Sales at non-store retail sales, mostly online-only retailers, rose 3.7 percent in April, led by stronger apparel sales. Retail sales volume fell by 0.6 percent due to declines in other nonfood stores and household goods stores. Data showed that department stores and apparel chains posted a monthly increase of 1.3 percent in sales, thanks to the burgeoning return of social events and travel.
“Retail sales are being squeezed by a combination of low demand, high inflation and rising costs. The fall in demand comes as consumers reign in their discretionary spending following a significant reduction to real incomes for households across the U.K.,” Helen Dickinson, British Retail Consortium’s chief executive, said..
Until “inflation is brought to heel, and consumer confidence returns, retailers could be in for some difficult times ahead, with lower demand and reduced margins,” she added.
On Monday, Ted Baker said it chose a “preferred” bidder from a number of interested parties and is hashing out a firm deal.
“This process is likely to take several weeks,” it said. “There can be no certainty that an offer will be made, nor as to the terms on which any offer will be made.”
Ted Baker confirmed that the U.K. arm of Sycamore is no longer wooing the British fashion label, a notable development considering the private equity firm’s interest kicked off the sale frenzy in March.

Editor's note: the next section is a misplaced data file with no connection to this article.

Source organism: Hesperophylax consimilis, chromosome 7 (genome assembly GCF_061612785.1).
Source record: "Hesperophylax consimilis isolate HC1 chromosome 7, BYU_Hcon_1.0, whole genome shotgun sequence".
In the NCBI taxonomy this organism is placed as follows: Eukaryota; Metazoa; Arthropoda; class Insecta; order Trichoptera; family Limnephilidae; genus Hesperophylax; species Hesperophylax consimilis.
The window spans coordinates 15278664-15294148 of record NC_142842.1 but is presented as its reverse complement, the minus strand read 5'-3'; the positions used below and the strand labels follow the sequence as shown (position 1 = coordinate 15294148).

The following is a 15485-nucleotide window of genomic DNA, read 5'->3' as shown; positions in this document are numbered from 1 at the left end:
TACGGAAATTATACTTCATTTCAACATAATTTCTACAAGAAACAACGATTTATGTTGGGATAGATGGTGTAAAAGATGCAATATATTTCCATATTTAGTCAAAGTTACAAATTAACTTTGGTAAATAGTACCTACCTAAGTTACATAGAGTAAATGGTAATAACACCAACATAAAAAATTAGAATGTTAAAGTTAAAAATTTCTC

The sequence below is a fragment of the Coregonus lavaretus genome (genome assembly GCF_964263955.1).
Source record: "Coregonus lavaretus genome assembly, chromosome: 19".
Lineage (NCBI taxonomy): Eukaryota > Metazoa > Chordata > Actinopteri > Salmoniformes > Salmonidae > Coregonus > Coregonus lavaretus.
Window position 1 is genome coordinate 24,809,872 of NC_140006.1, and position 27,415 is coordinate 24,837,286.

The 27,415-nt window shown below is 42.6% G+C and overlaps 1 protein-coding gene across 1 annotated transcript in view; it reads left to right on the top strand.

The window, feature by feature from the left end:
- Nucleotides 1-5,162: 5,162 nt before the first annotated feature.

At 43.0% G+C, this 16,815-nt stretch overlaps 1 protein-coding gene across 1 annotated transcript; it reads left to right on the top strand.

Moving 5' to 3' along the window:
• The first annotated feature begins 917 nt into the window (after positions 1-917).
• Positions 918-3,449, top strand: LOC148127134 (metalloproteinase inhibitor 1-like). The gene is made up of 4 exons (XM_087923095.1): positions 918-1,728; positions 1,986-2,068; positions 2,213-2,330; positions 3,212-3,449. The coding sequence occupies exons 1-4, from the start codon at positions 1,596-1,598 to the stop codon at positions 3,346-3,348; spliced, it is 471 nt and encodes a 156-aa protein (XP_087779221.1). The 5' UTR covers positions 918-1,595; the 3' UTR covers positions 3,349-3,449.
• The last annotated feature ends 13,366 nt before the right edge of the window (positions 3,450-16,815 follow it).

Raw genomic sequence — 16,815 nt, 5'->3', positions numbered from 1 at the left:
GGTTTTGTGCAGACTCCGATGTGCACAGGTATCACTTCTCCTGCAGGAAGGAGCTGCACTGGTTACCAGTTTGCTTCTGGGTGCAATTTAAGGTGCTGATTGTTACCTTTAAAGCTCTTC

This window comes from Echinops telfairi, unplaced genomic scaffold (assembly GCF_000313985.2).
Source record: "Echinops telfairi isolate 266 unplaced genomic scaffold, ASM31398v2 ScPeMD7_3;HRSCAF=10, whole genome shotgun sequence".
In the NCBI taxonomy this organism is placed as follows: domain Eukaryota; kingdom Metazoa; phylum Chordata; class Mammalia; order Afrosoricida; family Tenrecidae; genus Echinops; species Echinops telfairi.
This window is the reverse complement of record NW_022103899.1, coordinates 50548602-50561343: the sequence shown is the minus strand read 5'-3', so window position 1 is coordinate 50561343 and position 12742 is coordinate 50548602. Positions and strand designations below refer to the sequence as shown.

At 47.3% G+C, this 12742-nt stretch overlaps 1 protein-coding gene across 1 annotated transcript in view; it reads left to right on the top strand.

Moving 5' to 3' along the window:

The following month, Ted Baker officially put itself up for sale. It has since received interest from a number of possible bidders, including brand management firm Authentic Brands Group, which is said to be working with deep-pocketed private-equity backers that include Leonard Green & Partners, Lion Capital and General Atlantic.
Meanwhile, fast-fashion retailer FatFace is said to have hired Rothschild as its financial advisor to explore strategic options.
FatFace’s lenders and Goldman Sachs took over the company in mid-2020 from Bridgepoint, a private equity firm, in a debt-for-equity swap.
The British lifestyle apparel chain started out as a small business selling T-shirts and sweatshirts in a camper van in the Alps in 1988. Company founders Jules Leaver and Tim Slade opened their first store in Fulham in 1992, which was followed by their first catalog a year later. In 1997, they expanded their store offerings to include apparel for women and kids. A U.S. website launched in 2015, followed by its first U.S. store a year later.
At Missguided, restructuring expert Teneo is still looking at strategic options for the women’s fast-fashion e-retailer. The advisor is focused on securing a strategic partner with the infrastructure and platform necessary for a successful turnaround.
Missguided founding CEO Nitin Passi stepped down in April, leading to speculation that JD Sports could bid for the fast-fashion nameplate targeting Gen Z women ages 16 and 24. Asda, Asos, Boohoo, Shein and Frasers Group could complement the e-tailer’s offering.